Financial Planners’ Keys to A Happy Retirement
You want to boost the money you are stashing away for your retirement years. But now you face tough choices: Should you invest in a traditional individual retirement account (IRA)? How about a Roth IRA?
There are so many types of investment vehicles, choosing the right one for your retirement savings can seem overwhelming. But here’s a tip from financial advisors: Don’t focus so much on the savings accounts and investment options available to you. Instead, focus on setting goals for your own retirement. Then determine how much money you’ll need to meet those goals.
This kind of retirement planning is the most important step in securing happy golden years, these financial pros say.
“What investment vehicle you save in is much less important than determining if your current level of saving and spending are going to allow you to achieve the goals you’ve set out,” says Neal Slafsky, managing director at United Capital in Fort Lauderdale, Florida. “I can’t talk about the savings vehicles until I first understand the direction that my clients want to go. There’s no point in getting in the car and having no destination in mind.”
The point here? Before you start worrying about the differences between Roth and traditional IRAs, you need to determine what kind of retirement you want and how much money you’ll need to get it.
Review current spending and saving habits
Everyone wants a happy retirement. And many believe that simply choosing the right mix of annuities, IRAs, stock market picks and life insurance investments will get them there.
But the real trick in saving for retirement is to start planning out those after-work years as early as possible.
Alex Navarro, senior vice president and private financial advisor at SunTrust Investment Services in Miami, says that he first advises his clients to look at their current spending and saving behaviors. Are the actions they are taking today getting them closer to their retirement goals? Or are they putting those goals in jeopardy?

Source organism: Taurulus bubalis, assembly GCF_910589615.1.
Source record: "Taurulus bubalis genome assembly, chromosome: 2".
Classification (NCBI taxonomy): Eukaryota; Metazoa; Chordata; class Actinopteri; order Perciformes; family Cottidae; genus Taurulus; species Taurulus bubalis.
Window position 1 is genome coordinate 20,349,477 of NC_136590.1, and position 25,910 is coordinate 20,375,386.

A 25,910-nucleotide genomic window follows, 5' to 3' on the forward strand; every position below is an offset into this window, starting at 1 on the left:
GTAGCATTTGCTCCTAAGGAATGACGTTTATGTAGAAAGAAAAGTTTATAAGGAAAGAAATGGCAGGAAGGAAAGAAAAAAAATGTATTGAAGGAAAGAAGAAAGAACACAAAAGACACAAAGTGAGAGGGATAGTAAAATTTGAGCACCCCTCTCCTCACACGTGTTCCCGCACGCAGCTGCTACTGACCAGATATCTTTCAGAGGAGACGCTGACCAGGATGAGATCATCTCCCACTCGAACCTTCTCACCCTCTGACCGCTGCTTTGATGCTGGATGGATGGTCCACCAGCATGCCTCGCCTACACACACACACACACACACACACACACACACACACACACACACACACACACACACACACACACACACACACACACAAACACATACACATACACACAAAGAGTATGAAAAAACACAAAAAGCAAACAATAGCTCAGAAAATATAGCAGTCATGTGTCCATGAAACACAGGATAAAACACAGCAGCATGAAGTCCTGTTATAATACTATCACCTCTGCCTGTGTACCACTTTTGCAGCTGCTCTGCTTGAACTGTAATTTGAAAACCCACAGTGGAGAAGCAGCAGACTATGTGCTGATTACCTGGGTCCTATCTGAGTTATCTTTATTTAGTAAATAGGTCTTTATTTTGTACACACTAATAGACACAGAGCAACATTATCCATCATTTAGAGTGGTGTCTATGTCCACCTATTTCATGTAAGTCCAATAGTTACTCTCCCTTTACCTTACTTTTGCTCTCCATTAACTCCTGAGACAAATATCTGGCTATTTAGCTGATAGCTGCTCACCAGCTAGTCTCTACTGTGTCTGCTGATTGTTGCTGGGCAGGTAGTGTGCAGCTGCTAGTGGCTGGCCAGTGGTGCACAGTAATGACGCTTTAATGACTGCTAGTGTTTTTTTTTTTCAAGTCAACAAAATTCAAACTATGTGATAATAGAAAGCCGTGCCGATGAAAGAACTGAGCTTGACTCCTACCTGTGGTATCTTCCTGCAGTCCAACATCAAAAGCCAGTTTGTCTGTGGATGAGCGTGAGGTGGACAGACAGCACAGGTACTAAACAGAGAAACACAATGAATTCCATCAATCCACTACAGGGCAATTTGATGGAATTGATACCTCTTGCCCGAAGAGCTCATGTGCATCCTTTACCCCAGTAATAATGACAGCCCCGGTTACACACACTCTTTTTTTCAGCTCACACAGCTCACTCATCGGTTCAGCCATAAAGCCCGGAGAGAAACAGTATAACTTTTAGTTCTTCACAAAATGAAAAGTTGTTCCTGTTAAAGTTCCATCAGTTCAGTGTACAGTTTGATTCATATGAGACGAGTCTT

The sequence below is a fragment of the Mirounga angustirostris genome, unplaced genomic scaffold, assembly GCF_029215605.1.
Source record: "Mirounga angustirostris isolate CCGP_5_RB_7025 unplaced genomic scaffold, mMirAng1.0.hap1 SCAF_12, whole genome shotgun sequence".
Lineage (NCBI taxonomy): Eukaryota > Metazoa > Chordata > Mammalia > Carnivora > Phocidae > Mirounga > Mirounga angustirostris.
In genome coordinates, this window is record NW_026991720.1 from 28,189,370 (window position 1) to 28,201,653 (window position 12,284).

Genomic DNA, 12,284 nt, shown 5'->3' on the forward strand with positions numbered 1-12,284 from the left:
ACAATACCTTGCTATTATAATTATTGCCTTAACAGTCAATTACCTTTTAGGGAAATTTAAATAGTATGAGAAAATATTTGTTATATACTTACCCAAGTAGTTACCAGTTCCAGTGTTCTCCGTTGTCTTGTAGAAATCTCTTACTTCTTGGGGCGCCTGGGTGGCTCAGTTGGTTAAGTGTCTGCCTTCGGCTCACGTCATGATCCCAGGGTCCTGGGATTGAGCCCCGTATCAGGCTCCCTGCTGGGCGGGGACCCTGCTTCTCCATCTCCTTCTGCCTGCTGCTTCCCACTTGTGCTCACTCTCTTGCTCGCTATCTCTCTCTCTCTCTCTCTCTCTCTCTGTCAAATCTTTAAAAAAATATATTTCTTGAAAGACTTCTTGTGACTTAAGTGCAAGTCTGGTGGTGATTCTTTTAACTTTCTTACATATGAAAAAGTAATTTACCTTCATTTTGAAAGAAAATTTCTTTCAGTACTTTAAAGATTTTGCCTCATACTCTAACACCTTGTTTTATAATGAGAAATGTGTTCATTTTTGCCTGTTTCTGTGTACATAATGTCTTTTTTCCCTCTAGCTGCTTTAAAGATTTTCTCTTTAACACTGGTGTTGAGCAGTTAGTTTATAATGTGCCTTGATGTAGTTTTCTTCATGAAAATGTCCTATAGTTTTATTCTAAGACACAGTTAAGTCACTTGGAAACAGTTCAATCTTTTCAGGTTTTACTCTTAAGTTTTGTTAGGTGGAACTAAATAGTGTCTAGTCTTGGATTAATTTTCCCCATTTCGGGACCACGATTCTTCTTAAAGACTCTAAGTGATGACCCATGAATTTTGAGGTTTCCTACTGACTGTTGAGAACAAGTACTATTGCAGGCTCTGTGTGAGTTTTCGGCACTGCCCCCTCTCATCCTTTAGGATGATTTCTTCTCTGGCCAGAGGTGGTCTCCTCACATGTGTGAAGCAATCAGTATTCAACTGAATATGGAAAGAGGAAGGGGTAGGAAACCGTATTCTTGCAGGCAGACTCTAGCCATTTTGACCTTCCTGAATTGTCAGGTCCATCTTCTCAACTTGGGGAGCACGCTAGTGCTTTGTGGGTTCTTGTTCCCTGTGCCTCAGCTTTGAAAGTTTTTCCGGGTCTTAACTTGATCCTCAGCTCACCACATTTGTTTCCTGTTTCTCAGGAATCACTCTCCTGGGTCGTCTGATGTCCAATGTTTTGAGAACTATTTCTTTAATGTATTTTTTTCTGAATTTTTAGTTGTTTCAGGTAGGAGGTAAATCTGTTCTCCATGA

If it’s the latter, Navarro works with his clients to determine what changes they can make in how they spend and save.
“To plan for retirement, you need to look at your behavior today,” Navarro says. “Then you need to take the appropriate actions that will put you into a situation where you are able to save for retirement.”
Take every opportunity to maximize contributions to 401(k) plans
Mary Ellen Garrett, senior vice president of wealth management with the Atlanta office of Merrill Lynch, says some people are not maximizing the contributions they are making every two weeks to their company’s 401(k) program. This is another example of current behaviors that do not push retirement savers toward their targets.
To get closer to your retirement goal, you’ll need to boost the amount of money you are automatically depositing into your 401(k) account, Garrett suggests.
“The first thing people should look at is what is already available to them,” Garrett says. “If they are working for a company that provides a retirement plan, they should take full advantage of that first before they invest in any other retirement savings vehicles. If your company offers a 401(k), it will typically offer some type of matching plan. If you are not taking advantage of that, you are walking away from a great savings tool.”